Mary's Song

By R. J. Rushdoony
November 16, 2013

(Reprinted from A Word in Season, Vol. 4 [Vallecito, CA: Ross House Books, 2012], 139.)

There was a time in the modern era when it was illegal in much of Europe for churches to include Mary’s Magnificat, Luke 1:46–55, in church services. The monarchs of Europe regarded it as subversive. In this song, Mary declares that the birth of her Son means the overturning of the powers of this world. God declares war through His Son against the mighty rulers and peoples of a fallen creation, through Jesus Christ to all who fear Him, and who hunger and thirst after God’s righteousness. The Magnificat is thus both a declaration of war and of peace.

We therefore who are the redeemed of Christ need to rejoice with Mary, declaring, “My soul doth magnify the Lord, and my spirit hath rejoiced in God my Saviour.” 

The birth of our Lord is bad news for the mighty ones of a fallen and apostate world. It is the reminder of God’s unceasing warfare against all sin and evil, and the certainty of His victory.

For us, Christ’s birth is the assurance of salvation and victory, the certainty that our Lord is on the throne. He rules the universe, and He is making all things work together for good for us in Him.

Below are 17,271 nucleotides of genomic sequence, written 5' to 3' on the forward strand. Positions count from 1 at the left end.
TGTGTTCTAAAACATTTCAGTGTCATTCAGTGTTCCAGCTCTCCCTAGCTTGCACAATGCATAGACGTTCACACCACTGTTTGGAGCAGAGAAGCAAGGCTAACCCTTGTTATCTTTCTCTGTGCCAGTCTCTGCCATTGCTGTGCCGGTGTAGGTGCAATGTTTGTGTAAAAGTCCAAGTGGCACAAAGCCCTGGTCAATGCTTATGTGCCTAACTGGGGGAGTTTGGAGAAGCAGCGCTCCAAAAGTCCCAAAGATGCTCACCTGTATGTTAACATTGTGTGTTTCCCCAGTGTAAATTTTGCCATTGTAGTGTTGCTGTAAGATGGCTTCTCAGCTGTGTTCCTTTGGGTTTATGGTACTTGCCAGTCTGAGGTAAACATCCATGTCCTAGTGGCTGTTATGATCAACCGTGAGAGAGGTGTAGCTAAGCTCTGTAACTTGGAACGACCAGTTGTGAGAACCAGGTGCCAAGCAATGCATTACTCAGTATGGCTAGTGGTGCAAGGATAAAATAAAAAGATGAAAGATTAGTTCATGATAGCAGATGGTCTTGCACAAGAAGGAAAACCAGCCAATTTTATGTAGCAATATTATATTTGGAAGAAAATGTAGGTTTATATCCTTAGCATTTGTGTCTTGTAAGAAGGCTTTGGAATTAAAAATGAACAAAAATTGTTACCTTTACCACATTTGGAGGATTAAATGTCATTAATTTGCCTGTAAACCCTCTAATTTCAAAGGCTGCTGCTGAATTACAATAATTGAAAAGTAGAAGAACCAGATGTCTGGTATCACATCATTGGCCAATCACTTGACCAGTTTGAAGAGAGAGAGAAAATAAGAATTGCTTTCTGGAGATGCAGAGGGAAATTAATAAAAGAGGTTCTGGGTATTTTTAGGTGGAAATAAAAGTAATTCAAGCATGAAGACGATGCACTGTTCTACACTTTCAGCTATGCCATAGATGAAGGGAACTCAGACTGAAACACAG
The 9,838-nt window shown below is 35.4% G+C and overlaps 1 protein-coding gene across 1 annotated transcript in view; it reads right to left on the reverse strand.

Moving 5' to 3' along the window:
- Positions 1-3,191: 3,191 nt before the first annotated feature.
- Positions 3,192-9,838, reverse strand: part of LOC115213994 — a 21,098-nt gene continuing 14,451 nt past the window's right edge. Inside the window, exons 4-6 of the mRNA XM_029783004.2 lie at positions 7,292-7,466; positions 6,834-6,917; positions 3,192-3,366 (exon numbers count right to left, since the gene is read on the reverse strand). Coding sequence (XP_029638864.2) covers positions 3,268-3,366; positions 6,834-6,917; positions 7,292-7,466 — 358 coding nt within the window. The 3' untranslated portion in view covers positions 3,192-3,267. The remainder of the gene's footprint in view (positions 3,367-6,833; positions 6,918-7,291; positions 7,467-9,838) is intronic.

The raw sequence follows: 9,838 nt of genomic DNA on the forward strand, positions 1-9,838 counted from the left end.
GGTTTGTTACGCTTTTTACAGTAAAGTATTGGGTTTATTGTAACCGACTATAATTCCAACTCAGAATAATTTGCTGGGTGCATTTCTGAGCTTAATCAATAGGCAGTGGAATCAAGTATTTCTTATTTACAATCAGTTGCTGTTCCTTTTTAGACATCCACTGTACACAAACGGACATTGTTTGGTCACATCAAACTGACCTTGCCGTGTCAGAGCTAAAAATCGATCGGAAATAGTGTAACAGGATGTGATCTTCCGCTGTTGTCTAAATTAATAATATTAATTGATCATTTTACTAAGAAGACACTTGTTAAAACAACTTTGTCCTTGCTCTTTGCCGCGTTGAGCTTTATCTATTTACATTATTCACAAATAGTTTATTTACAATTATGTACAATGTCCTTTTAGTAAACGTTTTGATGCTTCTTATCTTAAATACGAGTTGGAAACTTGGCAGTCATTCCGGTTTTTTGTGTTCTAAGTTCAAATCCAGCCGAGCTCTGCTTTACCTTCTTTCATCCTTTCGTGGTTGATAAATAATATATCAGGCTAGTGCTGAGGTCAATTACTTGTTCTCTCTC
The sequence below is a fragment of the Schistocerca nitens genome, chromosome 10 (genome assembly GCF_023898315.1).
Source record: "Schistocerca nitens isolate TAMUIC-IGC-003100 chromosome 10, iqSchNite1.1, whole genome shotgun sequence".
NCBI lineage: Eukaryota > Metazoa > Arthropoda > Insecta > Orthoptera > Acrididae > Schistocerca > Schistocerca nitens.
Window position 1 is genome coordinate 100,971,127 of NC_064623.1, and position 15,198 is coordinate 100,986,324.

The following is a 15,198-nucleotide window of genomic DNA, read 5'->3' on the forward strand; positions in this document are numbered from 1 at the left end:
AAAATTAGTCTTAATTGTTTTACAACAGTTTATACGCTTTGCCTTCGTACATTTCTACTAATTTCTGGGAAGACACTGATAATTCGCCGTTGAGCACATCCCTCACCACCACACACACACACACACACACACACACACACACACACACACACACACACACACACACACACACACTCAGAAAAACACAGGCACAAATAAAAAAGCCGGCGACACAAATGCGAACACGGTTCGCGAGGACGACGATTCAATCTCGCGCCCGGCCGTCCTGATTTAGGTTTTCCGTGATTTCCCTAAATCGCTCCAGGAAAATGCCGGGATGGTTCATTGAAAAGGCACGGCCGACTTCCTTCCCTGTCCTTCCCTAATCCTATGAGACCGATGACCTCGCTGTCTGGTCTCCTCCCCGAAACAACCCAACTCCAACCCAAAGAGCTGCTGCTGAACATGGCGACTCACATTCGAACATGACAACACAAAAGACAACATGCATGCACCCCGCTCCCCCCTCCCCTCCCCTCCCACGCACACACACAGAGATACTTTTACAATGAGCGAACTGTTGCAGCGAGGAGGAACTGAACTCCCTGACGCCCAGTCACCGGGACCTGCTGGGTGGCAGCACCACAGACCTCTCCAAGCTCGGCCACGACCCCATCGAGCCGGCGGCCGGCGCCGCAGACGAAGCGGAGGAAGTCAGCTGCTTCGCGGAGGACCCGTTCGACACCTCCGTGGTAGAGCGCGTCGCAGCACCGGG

Make Mary’s song yours also. It is the song of victory.

Topics: Dominion, Theology

R. J. Rushdoony

Rev. R.J. Rushdoony (1916–2001), was a leading theologian, church/state expert, and author of numerous works on the application of Biblical law to society. He started the Chalcedon Foundation in 1965. His Institutes of Biblical Law (1973) began the contemporary theonomy movement which posits the validity of Biblical law as God’s standard of obedience for all. He therefore saw God’s law as the basis of the modern Christian response to the cultural decline, one he attributed to the church’s false view of God’s law being opposed to His grace. This broad Christian response he described as “Christian Reconstruction.” He is credited with igniting the modern Christian school and homeschooling movements in the mid to late 20th century. He also traveled extensively lecturing and serving as an expert witness in numerous court cases regarding religious liberty. Many ministry and educational efforts that continue today, took their philosophical and Biblical roots from his lectures and books.

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